But they eventually did.
They did, and it was gratifying, but it was kind of like a thorn in the side, too. Because we’d gone through this terrible breakup and every emo band in our wake made millions of dollars. [Laughs]
There’s a quote from Rob Cavallo in my book about that. He said, “When bands like Fall Out Boy and Panic! at the Disco came along, I looked at some of their songs and there were things that were direct lifts from, and absolutely inspired by, Dear You. It wasn't anything you could make a claim on, but you could hear it: This guy listened to ‘Jet Black’ or this guy listened to ‘Accident Prone.’” Did you hear your influence in the years following your breakup?
I didn’t really listen to those bands that got real popular. But sometimes I’d listen to the radio on a drive and say, “Ooh, that sounds vaguely familiar.” It might have been some weird harmonic chord or a turn of phrase or something that was very familiar to me. I wasn’t gonna stand there and say, “Hey, we’re getting ripped off!” But I became aware in the years after, because I'd hear from those bands, and I’d read press where bands would cite us as an influence.
Was it flattering?
Yeah, it’s always flattering when someone cites you as an influence. I love that bands covered us. I thought it was cool. Because it was never coming back, there was no sense in being angry about it. It just didn’t happen for us.
I can’t imagine how overwhelming it must’ve felt to think like that for so many years—that it didn’t happen for you—and then you play the headlining slot at Riot Fest. Can you tell me about that night?
Obviously it was super validating and rad. Mike [Petryshyn, Riot Fest founder] let us book bands at that festival that year. I think we got like ten bands on those stages, not as a favor, they all deserved to be there. But it was really great to have Engine 88, and my sister’s band, and That Dog playing with us. Mike really backed up the truck for us. He gave us an advance so we could prepare for nine months and play together again. It was surreal. I came home and for two weeks I was just sort of floating around, going, “Did that really happen?” It was really cinematic, like the ending of a film.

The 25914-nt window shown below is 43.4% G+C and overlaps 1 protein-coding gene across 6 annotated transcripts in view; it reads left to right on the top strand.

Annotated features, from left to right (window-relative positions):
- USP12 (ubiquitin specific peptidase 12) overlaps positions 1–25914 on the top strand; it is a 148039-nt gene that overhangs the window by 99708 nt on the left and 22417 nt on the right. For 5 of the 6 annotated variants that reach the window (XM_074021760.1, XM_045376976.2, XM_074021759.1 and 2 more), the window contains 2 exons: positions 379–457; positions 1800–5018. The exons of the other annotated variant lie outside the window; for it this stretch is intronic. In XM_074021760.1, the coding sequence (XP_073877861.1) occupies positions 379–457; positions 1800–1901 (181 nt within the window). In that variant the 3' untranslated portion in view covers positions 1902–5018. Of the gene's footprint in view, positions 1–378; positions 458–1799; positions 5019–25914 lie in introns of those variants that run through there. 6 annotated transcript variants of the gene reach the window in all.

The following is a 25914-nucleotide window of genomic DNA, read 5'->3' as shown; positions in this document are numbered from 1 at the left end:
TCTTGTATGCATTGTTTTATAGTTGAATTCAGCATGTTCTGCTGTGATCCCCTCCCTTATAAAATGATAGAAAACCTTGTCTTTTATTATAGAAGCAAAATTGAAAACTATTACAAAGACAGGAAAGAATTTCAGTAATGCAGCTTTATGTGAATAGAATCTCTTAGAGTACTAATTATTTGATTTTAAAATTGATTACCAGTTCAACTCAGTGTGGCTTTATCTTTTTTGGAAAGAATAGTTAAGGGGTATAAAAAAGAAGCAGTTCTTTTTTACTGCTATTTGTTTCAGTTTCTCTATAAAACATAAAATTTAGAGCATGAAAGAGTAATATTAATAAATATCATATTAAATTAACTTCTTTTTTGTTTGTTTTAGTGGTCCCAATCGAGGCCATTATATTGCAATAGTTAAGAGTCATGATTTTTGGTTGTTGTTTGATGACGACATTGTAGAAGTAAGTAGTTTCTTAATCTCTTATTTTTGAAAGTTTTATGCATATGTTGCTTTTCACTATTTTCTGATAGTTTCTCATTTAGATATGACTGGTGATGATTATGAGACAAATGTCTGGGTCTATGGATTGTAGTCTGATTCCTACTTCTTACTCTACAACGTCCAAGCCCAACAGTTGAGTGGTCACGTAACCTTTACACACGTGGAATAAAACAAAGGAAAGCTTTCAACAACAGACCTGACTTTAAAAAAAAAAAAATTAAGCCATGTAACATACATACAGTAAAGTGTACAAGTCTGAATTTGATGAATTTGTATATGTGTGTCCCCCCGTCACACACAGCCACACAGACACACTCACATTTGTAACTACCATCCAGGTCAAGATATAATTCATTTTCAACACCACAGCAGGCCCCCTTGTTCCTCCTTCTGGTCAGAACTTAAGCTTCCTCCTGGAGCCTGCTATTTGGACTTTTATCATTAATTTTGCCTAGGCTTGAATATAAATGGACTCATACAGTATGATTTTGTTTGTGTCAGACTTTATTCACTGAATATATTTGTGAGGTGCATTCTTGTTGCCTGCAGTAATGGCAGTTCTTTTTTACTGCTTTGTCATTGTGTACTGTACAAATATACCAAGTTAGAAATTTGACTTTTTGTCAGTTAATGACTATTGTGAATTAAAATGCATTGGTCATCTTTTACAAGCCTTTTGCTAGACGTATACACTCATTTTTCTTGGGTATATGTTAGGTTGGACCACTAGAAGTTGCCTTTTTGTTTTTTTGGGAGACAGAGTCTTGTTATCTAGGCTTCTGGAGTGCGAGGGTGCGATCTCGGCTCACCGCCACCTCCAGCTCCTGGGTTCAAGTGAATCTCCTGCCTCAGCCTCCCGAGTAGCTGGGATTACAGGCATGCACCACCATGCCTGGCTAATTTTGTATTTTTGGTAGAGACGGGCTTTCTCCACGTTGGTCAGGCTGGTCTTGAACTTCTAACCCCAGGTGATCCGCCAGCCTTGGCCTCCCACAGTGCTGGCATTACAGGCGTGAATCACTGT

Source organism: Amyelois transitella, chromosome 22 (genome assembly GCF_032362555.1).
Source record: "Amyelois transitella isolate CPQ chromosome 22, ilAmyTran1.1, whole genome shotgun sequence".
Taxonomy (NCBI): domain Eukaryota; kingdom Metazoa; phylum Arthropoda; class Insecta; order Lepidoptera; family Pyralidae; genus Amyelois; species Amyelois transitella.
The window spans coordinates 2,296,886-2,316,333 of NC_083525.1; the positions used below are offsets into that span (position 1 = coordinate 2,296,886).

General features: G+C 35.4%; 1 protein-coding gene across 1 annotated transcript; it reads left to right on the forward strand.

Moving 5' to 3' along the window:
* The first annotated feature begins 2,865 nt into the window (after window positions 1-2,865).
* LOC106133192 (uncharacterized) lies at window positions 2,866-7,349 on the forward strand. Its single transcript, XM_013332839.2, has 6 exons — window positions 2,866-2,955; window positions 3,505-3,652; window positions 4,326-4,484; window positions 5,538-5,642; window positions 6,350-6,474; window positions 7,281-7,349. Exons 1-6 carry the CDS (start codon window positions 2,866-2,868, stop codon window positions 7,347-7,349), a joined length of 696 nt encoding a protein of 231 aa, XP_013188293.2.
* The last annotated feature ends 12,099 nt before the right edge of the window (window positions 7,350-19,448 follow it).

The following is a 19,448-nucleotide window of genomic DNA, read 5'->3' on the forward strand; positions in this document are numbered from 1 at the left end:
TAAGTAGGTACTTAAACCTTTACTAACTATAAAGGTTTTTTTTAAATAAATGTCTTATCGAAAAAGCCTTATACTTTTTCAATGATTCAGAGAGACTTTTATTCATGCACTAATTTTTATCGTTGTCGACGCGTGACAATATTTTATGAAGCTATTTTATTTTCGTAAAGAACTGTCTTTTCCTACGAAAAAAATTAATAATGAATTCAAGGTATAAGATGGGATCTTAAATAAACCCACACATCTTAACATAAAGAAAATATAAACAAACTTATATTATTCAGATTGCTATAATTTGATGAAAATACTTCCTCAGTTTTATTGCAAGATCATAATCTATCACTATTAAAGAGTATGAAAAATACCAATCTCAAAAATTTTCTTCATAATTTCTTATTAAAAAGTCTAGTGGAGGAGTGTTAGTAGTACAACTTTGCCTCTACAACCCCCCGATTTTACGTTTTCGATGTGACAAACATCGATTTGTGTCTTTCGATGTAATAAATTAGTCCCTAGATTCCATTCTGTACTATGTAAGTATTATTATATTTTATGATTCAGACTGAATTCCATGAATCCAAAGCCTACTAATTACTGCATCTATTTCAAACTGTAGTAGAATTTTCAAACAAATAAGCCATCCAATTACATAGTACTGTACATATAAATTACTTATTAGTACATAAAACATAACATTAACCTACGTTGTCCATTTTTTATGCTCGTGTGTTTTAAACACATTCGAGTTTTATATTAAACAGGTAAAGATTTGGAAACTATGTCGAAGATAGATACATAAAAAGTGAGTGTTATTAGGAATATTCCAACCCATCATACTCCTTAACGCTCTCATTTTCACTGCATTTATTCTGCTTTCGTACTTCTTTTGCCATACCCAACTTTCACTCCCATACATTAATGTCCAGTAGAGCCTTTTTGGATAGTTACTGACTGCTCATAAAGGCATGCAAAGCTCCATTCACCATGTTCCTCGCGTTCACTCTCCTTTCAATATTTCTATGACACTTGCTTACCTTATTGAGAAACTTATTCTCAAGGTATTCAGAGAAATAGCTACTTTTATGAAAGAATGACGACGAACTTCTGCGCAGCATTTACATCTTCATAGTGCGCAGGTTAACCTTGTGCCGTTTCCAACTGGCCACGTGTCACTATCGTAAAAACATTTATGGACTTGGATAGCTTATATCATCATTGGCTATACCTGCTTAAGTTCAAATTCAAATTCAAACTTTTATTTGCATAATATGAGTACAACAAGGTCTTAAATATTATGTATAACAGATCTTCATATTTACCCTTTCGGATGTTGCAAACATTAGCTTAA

Watching it from the crowd, I was thinking about you guys as musicians. Most bands that would headline a big festival, they put in years of incremental gains and work their way up. But Jawbreaker was a medium-sized band in the 90s, went away for two decades, and came back to headline this massive festival. I really can’t think of another band that had that trajectory. Was that weird as a musician to stand on a stage that big? Did you feel like you’d skipped steps?
No, because we played together for ten years, and we ate shit for a lot of those years. I didn’t feel like we deserved it, but I knew in my bones we weren’t gonna make fools of ourselves. We’re a good band. We were confident we were gonna blow the fucking roof off.
How do you even prepare for a show that big?
We made a conscious decision that the only production we were gonna have on our stage was our banner. We’re not a band that does pyrotechnics, we’re a three-piece band. How do we get this club band to go over in this ginormous scene outdoors? What we came up with was trying to simulate it being small, as intimate as we could. We had them lower the lights and bring them down low so there didn’t appear to be this huge void above us. We pinched our little triangulation as close to the front of the stage as possible. How do we play to 30,000 people and make it feel like 500 people? It was nerve-wracking. There were definitely butterflies. I had to lie down and take a nap before we went on stage. If I’d let it really sink in, I would’ve had a panic attack. All you can really do is prepare.
And there were so many people on the stage.
Oh yeah, I totally forgot. We invited everyone on our list and then some, to come on stage with us. That made the stage smaller. It pinched the perimeter. My kids were there, Blake’s parents were there.
How did your kids take it?
They were super stoked. They knew I played music because they’d seen me play in other bands.
How old are they?
At the time, I think 19 and 16. I think they were super stoked about the spectacle of playing to that many people. The kids were so happy for me and I was so pleased to watch their faces seeing this all happen.